Determination comes in many forms and is probably not confined to just human behavior but to all living things. For those organisms less conscious of their own being, like the liver fluke or the ragweed down the street, I’m thinking it might have more to do with survival and proliferation. But for humans, the top of the animal kingdom, it can take on another meaning that I suppose is more complex and all-encompassing.
After just receiving a phone call from Glen, who at that very moment was standing on the shore of Lake John in the mountains of northern Colorado, I found myself asking some questions, almost about his sanity, but also about his actual motives. Why this determination?
He explained he had the entire lake to himself but admitted the ice along the shore, the 30-mph wind and maybe the 36-degree weather was the cause of no other fishermen. He was also very excited about the eight-pound brown trout he had just caught.
I asked, “Why didn’t you send a picture; you know how I get off on that?”
His response? “I tried but I couldn’t get the camera to work because my hands had gone numb,”
I paused. This guy, and I have known him for a long time, is determined to fish, and to this day I’m not sure if it is his anthropological drive to provide food or if he thinks he will gain community prestige. He doesn’t keep many, and he seldom struts about town displaying his monster catches. Whatever it is, from my point of view, it’s an admirable trait.
This almost reminds me of a story the great writer Farley Mowat mentions in his book Tundra. He learned that Eskimo men would commonly sit over a single open seal breathing hole for as many days as it took to spear that one seal. Worked for them, and had for 10,000 years. Determination.
The other day, we attended a Christmas show at our Jensen Community Center and couldn’t help but sit back and wonder, “Just how much work does it take to pull this off, not only work but talent?” It’s not that it was perfect, because I remembered the last time I was in it, and my effort could not be called perfection, but still it seems a hundred folks were involved and probably 1,000 folks enjoyed the four shows. At the heart of it was Janet Glodowski, a fireball of determination. Unlike Glen’s fish, the results seemed more a community thing but no less daunting.
Just yesterday, I walked through the kitchen and, there in the window, was this ratty prickly plant seeming to be fighting it out with life in a miserable unnatural setting, poor light, and a confining pot. There on top of the spiky stem were a few small flowers acting as though they had real purpose. They intended to make seeds but in truth needed insects to help them along. Unknown to them, there were no insects, or I don’t think there were, other than those four-inch cockroaches (just kidding). They were determined, and a week from now, they will still be there. I know that is an unconscious determination driven by that DNA, probably the same for Glen.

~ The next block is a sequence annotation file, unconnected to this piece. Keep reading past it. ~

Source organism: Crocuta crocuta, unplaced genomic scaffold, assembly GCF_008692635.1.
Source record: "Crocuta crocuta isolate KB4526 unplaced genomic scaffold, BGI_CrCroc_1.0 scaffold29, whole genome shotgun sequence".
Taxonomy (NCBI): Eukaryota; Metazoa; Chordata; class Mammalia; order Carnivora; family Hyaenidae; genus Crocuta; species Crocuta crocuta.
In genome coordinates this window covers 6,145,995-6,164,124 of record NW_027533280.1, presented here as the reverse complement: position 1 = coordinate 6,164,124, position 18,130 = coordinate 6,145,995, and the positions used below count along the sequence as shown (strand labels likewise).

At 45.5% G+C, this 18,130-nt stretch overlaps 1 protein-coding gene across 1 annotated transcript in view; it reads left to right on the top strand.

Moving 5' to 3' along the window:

I also thought of the Falcon Pride effort put on by the community to build and maintain an impressive athletic system, realizing that many other schools in central Wisconsin can hardly field athletic teams. Here, the roster and stands are filled, the crowd is smiling, and hundreds of earnest youngsters are out tearing up the turf, smacking balls, and running until it hurts. Many of us got a call from Gregg Gutschow, and I saw the promotions, all of it reeking of determination to make this a better place. Genetics?
Some years ago, Jake Barnes was in a dither, if I can call it that. He wanted soccer as an alternative, an opportunity that could bring out still more student involvement. Oh, he pushed and shoved, and plenty of folks will tell you, “That guy has determination!” But only a few years later, we had varsity soccer and kids kicking the balls all over the grounds. He did the same thing with cross country skiing. It just happened. He probably spent his own money, didn’t even get a parade, but the area got one more amenity others do not have.
How does this all tie in, this individual determination? The word altruism comes to mind for sure. That would mean by definition a selfless concern for the well-being of others, and maybe in the biological world a behavior that benefits another at its own expense. Hmmmm.
The community efforts make sense. The little stinking plant was just following genetic orders. Glen? I’m now suspecting the latter two are setting an example of celebrating all that is good, maybe with determination and a selfless love of life. It’s all a stretch, I suppose, but good things do come with effort.
It is the first of the year, the water is getting hard, the stove is warm, and the books are most interesting. Just a little determination and many things will shine—even if one’s hands get a little numb.
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